Who should be considered thought leaders?

By far, respondents think experts are most qualified to be thought leaders. A third of respondents think anyone can be a thought leader.

Related to this, we also wondered if “thought leader” should be a term saved for individuals, or if a brand can be a thought leader as well. The majority think brands can be thought leaders.

My take: From a practical perspective, I’m not surprised by these findings. Most marketers work for brands for whom “thought leadership” is often a goal.

However, I think people better relate to people than to brands. Apple was Steve Jobs. Microsoft was Bill Gates. Even if your brand does want to be a position of thought leadership, find those individuals who can be the face of your brand.

Which individuals work best? Experts. (And this person may be you.) These individuals have deep knowledge in their space to know what has been discussed. This is essential, because they need this background to offer something new or challenge people to think in a new way.

And, remember this: Educating people, even if not in a way that could (yet) be considered thought leadership, can help you become an expert.  I love this quote that James Clear shared in a recent newsletter:

“The person who learns the most in any classroom is the teacher. If you really want to learn a topic, then ‘teach’ it. Write a book. Teach a class. Build a product. Start a company. The act of making something will force you to learn more deeply than reading ever will.”

Does ghostwriting thought leadership impact its quality?

If there is one question that shows the most tension, it’s this one: Does ghostwriting thought leadership impact its quality? About half say the quality is impacted, while the other half does not.

My take: In retrospect, there is some bias in this question, considering that some people answering this survey are likely ghostwriting thought leadership content for others. It only makes sense that they agree it does not matter if thought leadership is ghostwritten. (Next year, we plan to ask if respondents ghostwrite content.)

And, there are several ways to approach ghostwritten content. For instance, there is a big difference between interviewing someone and shaping their ideas into an article versus editing a piece. Editors can help make the piece easy-to-understand so it’s accessible to more people, which is a key quality marketers value.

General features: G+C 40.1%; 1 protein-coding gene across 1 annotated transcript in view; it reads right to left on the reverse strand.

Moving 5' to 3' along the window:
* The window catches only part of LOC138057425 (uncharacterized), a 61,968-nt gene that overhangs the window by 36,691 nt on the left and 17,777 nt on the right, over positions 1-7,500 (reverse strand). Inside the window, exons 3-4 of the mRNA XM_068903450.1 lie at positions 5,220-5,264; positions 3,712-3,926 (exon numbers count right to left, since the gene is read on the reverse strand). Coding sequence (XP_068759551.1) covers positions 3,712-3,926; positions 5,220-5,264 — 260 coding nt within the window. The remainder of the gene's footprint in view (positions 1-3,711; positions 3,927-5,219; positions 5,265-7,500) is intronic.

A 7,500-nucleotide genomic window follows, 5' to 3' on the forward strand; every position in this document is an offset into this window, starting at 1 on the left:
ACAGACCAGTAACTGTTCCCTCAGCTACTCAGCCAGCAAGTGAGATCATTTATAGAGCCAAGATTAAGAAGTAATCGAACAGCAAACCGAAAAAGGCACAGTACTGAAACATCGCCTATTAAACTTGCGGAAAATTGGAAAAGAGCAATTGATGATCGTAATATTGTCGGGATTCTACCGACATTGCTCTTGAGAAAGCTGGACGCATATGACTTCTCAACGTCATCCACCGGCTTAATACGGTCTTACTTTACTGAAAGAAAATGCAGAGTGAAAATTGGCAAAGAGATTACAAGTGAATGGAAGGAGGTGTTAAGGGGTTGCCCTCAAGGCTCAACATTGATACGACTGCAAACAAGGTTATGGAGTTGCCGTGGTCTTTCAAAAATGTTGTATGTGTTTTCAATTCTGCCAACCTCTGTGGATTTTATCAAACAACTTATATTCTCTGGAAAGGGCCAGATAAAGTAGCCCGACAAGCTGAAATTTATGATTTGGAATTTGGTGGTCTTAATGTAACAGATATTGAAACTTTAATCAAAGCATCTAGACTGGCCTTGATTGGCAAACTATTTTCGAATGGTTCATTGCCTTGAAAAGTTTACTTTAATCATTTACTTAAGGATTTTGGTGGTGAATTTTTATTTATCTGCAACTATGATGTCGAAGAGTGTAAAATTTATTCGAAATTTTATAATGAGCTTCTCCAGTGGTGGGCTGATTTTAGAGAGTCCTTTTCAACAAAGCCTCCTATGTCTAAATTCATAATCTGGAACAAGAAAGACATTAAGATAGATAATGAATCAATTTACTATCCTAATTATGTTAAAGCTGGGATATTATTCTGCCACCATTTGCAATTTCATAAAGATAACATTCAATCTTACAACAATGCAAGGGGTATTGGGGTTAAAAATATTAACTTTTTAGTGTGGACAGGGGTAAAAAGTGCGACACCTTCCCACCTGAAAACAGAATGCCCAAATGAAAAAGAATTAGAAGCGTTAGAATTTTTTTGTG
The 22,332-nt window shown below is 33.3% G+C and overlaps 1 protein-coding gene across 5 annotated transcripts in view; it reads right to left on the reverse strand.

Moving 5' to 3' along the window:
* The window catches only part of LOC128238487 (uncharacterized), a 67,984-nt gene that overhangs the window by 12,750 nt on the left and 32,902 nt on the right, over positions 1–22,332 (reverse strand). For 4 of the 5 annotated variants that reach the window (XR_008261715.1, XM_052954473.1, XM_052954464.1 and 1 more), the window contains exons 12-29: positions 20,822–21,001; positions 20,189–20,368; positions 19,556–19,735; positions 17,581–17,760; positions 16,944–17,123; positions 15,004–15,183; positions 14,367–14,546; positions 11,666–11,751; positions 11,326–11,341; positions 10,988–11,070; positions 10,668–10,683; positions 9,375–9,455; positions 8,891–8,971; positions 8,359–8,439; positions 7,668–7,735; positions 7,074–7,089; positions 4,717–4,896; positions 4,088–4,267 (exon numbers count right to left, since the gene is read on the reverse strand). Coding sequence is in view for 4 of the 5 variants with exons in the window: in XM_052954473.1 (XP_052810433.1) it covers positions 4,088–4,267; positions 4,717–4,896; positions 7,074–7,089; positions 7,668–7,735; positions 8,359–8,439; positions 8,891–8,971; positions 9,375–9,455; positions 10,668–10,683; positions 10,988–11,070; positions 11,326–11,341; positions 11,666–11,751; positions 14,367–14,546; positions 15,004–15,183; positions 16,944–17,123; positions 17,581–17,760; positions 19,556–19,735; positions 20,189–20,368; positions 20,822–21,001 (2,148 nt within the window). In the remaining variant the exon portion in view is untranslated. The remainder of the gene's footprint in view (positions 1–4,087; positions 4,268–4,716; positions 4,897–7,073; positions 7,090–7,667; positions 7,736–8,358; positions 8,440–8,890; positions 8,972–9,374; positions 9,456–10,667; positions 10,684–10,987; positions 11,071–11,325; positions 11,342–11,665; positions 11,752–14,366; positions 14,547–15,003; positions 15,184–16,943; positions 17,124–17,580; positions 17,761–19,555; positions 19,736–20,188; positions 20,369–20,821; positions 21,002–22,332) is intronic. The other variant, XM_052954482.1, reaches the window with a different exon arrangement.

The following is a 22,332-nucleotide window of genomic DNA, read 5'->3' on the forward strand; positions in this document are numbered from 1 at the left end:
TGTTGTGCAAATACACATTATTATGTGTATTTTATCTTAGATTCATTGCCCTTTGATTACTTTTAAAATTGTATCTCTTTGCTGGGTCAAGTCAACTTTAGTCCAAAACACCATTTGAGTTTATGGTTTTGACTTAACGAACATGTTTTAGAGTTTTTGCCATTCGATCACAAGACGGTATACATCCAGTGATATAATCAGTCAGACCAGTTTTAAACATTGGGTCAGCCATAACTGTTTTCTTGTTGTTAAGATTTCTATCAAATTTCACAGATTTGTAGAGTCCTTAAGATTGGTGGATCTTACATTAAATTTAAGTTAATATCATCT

Do thought leaders need a large following? An active one?

Next, we wondered about the importance of having a following. Does the size of the audience matter? Does a thought leader need to have active followers who share and discuss their ideas?

As you can see, the majority think thought leaders need to have an active following but not a large one.

My take: I think marketers have this right. It’s far more important to have an active audience than a large one. Communicate with your community (even when you don’t think you have time), share information and, more importantly, be part of the conversation.

Do marketers strive to be thought leaders?

The last thing we wondered: Do marketers want to be thought leaders? About half of marketers do.

My take: I wasn’t sure what to expect with this question, but when you look at the qualities marketers associate with thought leadership — saying something new, challenging the way people think, communicating in a way that is easy to understand, having an active following, etc. — it makes sense that so many strive to be this person for their audience.

Is thought leadership a priority for marketers?

Once we got marketers’ feelings on what thought leadership is, we wanted to understand if and how they use it in their organizations.

66% of marketers (317 respondents) say that thought leadership is a priority for themselves or the brands they work for.

The marketers who are using thought leadership report various levels of success. Only 26% of respondents consider their thought leadership to be very successful — and an additional 65% say it’s moderately successful.